IoT and Security Boon or a Bane?
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IoT and Security Boon or a Bane?

By Darren Bennett, Chief Information Security Officer (CISO), City of San Diego

Darren Bennett, Chief Information Security Officer (CISO), City of San Diego

Businesses rely on technology. Having secure systems is key to protecting business data and reputation. The reliance on electronic devices today goes beyond laptops and mobile phones to include data from a wide array of smart devices, known collectively as the Internet of Things (IoT).

IoT encompasses anything with an on/off switch that connects to the internet or another device—everything from smart water meters to advanced pacemakers. Inventions such as mobile phones and smartwatches blur the line on what constitutes the computer versus IoT.

Securing an increasing number of these IoT devices is a growing challenge. Gartner Inc. took note that by the end of 2019 there will be more than 14 billion connected IoT devices, and more than 25 billion by 2021.

The IoT is comprised of four key components, and each one is a potential point of vulnerability. Organizations and IT teams should be aware of each of these core components, as well as how to secure them.

Physical Device

Physical access is a huge issue since it doesn’t require the knowledge or technical skills of a hacker. Unsecured devices can be accessed by a household screwdriver, exposing the wires (and possibly the network). Open or unprotected USB maintenance ports allow anyone to connect to the device without a password.

Controlling physical access to IoT devices is the first and most basic security precaution. IT teams should perform physical security audits of all IoT devices in the network regularly, so human eyeballs can check for tampering.

Connectivity

IoT devices connect to a network via hardwire, ethernet, LTE, Bluetooth or a combination of these, and securing these connections is as important as securing the physical device itself.

Without an encrypted channel or proper authentication, wireless devices leave an inviting door wide open to anyone with knowledge and a laptop to intercept the data. Weak, default or hard-coded network passwords are number one on the Open Web Application Security Projects (OWASP) top 10 list of cybersecurity vulnerabilities and IoT devices are subject to threats posed by improperly secured Wi-Fi as well.

Proper planning and periodic testing will help protect and ensure optimum security of network connections Ensure all IoT devices use proper security protocols and communications. Encrypt the data and make sure the encryption keys are securely managed.

Data Processing

Many IoT devices utilize cloud server storage technology and software as a service, offering an unprecedented amount of redundancy, mobility and reliability. Once data leaves the IoT device and it is stored within the cloud, proper security continues to be important.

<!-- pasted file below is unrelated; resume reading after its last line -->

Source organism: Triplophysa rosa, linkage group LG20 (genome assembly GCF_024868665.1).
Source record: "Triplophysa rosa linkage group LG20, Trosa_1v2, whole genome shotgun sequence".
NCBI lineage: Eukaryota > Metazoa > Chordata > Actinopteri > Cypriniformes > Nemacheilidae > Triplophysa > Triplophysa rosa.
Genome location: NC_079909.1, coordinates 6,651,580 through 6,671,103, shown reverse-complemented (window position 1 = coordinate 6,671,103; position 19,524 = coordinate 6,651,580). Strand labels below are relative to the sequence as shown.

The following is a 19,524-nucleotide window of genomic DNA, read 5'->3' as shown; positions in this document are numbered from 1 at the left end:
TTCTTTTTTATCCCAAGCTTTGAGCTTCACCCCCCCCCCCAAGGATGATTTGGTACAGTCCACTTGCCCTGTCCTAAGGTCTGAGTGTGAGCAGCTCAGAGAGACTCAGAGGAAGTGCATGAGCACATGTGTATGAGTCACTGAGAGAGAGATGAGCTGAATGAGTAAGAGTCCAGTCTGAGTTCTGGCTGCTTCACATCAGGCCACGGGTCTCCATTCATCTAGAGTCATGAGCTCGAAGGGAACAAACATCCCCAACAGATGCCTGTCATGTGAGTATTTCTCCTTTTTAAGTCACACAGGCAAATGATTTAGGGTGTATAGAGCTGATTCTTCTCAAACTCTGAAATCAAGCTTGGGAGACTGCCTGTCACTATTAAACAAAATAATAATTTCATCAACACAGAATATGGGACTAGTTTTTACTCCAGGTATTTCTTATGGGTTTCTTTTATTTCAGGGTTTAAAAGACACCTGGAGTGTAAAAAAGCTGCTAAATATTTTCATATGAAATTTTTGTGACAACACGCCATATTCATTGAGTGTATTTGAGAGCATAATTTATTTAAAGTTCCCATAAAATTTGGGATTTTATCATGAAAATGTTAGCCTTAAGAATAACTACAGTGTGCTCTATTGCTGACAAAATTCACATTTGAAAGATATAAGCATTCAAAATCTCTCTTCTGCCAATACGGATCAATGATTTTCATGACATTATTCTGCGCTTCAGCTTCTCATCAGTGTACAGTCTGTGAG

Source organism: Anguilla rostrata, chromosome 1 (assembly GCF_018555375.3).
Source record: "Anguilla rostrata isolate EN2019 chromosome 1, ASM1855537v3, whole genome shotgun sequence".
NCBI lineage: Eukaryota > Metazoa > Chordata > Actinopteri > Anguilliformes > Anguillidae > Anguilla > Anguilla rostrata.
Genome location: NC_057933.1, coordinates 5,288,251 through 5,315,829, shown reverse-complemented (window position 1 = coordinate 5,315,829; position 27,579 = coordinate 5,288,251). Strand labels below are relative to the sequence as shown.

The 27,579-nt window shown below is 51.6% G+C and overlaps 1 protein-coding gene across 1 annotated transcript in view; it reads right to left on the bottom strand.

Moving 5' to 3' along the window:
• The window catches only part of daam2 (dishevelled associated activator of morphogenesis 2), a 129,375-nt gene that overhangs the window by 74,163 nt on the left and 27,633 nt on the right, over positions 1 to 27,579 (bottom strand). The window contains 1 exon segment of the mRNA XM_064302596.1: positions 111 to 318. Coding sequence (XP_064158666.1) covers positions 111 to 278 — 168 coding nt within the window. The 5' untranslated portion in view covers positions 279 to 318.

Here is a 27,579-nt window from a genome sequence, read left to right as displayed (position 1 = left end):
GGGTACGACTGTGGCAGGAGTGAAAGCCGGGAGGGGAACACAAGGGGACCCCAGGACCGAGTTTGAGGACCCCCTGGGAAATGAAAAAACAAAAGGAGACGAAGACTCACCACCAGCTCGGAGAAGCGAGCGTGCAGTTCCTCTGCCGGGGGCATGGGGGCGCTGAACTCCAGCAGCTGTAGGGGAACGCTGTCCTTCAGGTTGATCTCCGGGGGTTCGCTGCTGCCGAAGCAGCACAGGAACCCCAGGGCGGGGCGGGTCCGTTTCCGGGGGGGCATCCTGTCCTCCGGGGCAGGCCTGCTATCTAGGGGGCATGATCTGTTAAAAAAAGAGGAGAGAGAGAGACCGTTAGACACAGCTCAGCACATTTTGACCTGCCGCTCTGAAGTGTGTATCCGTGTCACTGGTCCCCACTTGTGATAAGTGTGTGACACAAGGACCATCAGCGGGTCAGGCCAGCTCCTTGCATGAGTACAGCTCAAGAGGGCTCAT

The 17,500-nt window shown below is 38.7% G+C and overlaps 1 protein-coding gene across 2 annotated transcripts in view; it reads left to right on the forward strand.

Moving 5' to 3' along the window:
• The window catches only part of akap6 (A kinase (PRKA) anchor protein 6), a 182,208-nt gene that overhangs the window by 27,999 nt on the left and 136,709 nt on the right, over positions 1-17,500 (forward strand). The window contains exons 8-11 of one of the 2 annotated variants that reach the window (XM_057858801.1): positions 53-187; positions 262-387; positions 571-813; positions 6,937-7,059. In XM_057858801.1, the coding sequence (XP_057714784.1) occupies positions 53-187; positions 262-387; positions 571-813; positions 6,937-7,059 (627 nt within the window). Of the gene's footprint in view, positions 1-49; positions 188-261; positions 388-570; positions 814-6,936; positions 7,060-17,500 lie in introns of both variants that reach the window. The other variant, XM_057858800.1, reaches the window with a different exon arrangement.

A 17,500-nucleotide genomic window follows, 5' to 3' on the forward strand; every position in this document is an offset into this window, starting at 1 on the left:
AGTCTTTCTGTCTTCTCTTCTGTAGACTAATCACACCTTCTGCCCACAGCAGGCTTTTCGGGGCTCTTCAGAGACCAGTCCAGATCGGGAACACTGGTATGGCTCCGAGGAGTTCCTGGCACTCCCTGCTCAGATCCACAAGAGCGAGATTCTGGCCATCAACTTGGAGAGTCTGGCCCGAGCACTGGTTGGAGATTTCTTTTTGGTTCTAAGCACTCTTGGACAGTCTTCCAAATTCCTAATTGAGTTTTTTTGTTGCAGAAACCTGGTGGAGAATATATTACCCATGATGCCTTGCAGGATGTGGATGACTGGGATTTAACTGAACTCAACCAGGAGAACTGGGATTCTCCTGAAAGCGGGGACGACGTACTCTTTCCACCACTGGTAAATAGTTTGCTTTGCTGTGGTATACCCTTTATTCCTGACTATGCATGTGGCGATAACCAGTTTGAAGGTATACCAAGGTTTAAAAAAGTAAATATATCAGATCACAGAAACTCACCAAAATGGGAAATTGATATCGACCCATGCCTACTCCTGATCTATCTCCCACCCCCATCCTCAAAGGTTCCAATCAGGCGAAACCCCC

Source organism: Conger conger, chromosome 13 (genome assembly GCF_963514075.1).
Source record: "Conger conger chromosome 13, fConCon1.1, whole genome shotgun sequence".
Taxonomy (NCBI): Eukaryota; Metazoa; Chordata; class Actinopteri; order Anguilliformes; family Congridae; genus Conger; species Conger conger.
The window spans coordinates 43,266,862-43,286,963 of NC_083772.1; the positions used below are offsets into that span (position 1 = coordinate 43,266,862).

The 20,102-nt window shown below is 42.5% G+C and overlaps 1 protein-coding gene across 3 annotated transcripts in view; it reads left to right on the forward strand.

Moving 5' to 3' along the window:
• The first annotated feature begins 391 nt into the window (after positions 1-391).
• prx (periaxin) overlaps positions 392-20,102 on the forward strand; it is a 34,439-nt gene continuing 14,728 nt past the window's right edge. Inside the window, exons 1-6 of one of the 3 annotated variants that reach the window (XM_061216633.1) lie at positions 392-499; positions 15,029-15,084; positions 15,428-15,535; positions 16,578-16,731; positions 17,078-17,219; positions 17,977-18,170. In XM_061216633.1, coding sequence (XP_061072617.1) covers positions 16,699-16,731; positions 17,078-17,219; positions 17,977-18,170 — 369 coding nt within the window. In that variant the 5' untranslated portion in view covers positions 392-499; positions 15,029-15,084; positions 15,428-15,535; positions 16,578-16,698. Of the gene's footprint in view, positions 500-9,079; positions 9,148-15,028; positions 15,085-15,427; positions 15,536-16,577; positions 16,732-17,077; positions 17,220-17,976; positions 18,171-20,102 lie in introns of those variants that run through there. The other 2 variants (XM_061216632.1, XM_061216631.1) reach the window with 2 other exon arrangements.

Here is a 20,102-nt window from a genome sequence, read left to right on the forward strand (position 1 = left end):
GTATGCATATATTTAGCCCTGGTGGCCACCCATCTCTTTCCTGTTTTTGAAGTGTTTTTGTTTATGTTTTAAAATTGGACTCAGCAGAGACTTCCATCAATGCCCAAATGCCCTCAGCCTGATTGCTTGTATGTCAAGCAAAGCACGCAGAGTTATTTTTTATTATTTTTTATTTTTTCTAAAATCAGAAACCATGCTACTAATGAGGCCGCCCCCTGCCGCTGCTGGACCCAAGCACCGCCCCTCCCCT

"The IoT is comprised of four key components, and each one is a potential point of vulnerability. Organizations and IT teams should be aware of each of these core components, as well as how to secure them"

The best means of ensuring the security of your organization’s IoT data—with respect to the cloud—is the wise selection of a hosting provider. Perform due diligence when selecting a cloud hosting partner. Are they reputable? Do they follow security best practices? Are they accredited? Choosing a secure cloud provider is paramount because your organization is still responsible for the security of the data once it leaves your IoT devices.

Proper encryption of data in transit and at rest (as well as secure management of your encryption keys) helps protect your organization should there be a security issue with your provider.

User Interface

IoT devices gather petabytes of information: Temperatures, traffic patterns, addresses, pulse rates, credit card numbers and so on. Without a secure user interface for accessing this data, all of it can be exposed.

User interface (UI) vulnerabilities range from guessable passwords to outdated components and insecure code. While some organizations have staff with the technical ability and tenacity to review UI security, many do not. (If your staff lacks this skill, hire a third party to perform an assessment of the environment.)

Almost every organization can take basic precautions, including creating randomized passwords that are difficult to guess, limiting UI access based on need, enabling two-factor security and monitoring use. Before bringing new IoT devices onto your network, talk to the manufacturer to learn how the user interface is developed, secured, supported and updated.

Securing the Internet of Things

In a world where IT continues to struggle with securing technologies that have been around for decades (OS hardening and patching, network transport security, etc.), can we hope to keep up with the increasing number of new vulnerable devices, networks and access points that IoT adds? The short answer is yes—if we remember the basics.

When devices or accounts are compromised, it’s usually not a genius hacker that breaches the security measures. Often, it’s a failure to adhere to the basic hygiene practices of cybersecurity. The infamous Miria botnet that left millions without internet access in 2016 did so using default passwords on IoT devices—a disaster easily avoided by choosing something other than Password123 to sign in.

This article is a primer in the fundamentals of securing IoT devices. Keeping up with the complexities of the ever-changing IoT landscape will be a challenging and moving target for years to come. While securing the Internet of Things can be overwhelming, having a good understanding of the basic components, knowing key security risks and focusing on good security basics should help your organization’s IoT data stay safe and secure.

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